The Indian Meteorological Department announced on Friday that they expect ‘normal’ rainfall in this year’s monsoon.
India is one of the largest producers of rice, sugar, wheat and cotton in the world, and the annual rains, dubbed the ‘economic lifeline’, are essential to the livelihood of millions of people throughout the country.
If the monsoon brings too much or too little rain, this can lead to ruin for many farmers. 2008 was one of those years with far too much rain. Crops and homes were washed away, and over 2400 people lost their lives. Just one year later, in 2009, there was the opposite problem and rains failed, leading to shrivelled crops and soaring food prices.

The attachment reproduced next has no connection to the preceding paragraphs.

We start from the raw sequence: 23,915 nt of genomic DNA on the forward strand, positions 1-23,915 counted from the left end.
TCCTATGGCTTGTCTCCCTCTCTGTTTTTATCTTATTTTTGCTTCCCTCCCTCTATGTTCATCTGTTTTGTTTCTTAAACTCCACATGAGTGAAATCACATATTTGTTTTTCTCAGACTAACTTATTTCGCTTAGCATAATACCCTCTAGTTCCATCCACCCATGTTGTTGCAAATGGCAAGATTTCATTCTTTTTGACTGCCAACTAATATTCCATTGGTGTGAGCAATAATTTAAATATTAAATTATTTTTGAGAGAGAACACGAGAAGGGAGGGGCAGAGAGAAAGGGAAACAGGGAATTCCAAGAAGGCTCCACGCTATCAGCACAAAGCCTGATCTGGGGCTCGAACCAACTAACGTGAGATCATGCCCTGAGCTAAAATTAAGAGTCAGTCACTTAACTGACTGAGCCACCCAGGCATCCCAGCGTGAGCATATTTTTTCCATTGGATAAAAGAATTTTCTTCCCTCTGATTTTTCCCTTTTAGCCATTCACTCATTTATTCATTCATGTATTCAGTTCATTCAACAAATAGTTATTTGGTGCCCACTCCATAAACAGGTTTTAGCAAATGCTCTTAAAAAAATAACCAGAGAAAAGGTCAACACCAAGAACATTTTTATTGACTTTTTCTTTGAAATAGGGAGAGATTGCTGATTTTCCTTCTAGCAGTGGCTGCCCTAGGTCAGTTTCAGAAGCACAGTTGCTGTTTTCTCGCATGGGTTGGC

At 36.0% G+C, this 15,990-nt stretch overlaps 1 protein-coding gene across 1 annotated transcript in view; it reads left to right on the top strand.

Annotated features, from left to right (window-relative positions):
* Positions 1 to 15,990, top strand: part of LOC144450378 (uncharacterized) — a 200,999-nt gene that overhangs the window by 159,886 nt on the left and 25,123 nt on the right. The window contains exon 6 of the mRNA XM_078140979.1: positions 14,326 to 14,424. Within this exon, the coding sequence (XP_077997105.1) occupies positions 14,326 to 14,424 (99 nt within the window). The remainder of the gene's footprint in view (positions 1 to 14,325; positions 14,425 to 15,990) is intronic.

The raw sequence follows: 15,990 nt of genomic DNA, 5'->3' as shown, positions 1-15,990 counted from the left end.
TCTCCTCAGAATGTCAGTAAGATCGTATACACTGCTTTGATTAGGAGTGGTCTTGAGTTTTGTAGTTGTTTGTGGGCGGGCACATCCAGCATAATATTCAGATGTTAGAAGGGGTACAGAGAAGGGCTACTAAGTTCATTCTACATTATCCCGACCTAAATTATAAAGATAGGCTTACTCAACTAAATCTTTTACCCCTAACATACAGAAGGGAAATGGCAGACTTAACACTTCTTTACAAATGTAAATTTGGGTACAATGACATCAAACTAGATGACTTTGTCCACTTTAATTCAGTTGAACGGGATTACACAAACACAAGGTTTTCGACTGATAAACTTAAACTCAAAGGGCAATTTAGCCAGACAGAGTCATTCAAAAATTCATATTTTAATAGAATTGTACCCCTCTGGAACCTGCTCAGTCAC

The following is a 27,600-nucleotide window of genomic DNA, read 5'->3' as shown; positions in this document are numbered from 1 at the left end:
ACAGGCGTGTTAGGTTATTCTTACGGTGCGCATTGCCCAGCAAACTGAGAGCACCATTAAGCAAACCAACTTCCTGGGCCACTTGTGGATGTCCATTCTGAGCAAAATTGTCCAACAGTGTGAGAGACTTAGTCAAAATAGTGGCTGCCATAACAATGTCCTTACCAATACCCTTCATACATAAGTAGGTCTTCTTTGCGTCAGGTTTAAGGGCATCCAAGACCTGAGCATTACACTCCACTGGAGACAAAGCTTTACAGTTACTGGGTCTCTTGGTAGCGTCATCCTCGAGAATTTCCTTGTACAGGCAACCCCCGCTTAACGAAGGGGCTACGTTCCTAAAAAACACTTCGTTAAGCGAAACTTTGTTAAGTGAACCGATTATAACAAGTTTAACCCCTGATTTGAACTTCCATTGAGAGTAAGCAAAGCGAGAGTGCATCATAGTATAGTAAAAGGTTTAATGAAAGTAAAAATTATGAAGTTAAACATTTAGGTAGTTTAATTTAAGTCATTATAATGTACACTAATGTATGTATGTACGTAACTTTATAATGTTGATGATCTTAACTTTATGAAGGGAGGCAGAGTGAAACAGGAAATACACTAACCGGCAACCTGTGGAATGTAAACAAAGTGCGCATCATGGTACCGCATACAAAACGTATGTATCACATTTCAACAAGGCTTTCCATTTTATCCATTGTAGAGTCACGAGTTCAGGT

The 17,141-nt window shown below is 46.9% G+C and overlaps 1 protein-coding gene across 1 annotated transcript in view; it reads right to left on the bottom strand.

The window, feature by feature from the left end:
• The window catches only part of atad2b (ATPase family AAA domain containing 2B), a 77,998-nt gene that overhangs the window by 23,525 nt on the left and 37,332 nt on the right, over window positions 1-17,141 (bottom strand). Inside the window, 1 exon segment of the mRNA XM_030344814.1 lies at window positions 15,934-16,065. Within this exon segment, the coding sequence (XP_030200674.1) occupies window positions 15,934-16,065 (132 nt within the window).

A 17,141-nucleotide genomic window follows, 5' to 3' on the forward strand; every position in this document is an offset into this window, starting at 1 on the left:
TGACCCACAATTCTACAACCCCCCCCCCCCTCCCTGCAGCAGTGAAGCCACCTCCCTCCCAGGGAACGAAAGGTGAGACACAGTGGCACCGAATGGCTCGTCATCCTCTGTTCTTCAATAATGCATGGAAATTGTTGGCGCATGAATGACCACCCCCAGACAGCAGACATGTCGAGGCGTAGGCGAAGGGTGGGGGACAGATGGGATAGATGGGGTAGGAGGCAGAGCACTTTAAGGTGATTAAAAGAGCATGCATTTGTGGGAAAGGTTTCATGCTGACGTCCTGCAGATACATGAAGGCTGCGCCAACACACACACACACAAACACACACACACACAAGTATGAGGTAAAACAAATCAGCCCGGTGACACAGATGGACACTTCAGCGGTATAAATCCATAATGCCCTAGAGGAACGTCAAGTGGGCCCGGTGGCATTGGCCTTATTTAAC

The announcement of ‘normal rains’ will be received with great optimism, but also caution; The Indian Meteorological Department has been wrong before. The worst forecast was in 2009, when it predicted an average monsoon, but what followed was the worst monsoon in nearly four decades.
Even with an ‘average’ amount of rain across the country as a whole, it is almost certain that some locations still will receive too much whilst other places will be crying out for more.
The monsoon rains are vitally important to millions of farmers throughout India, and are invariably a cause of great anxiety.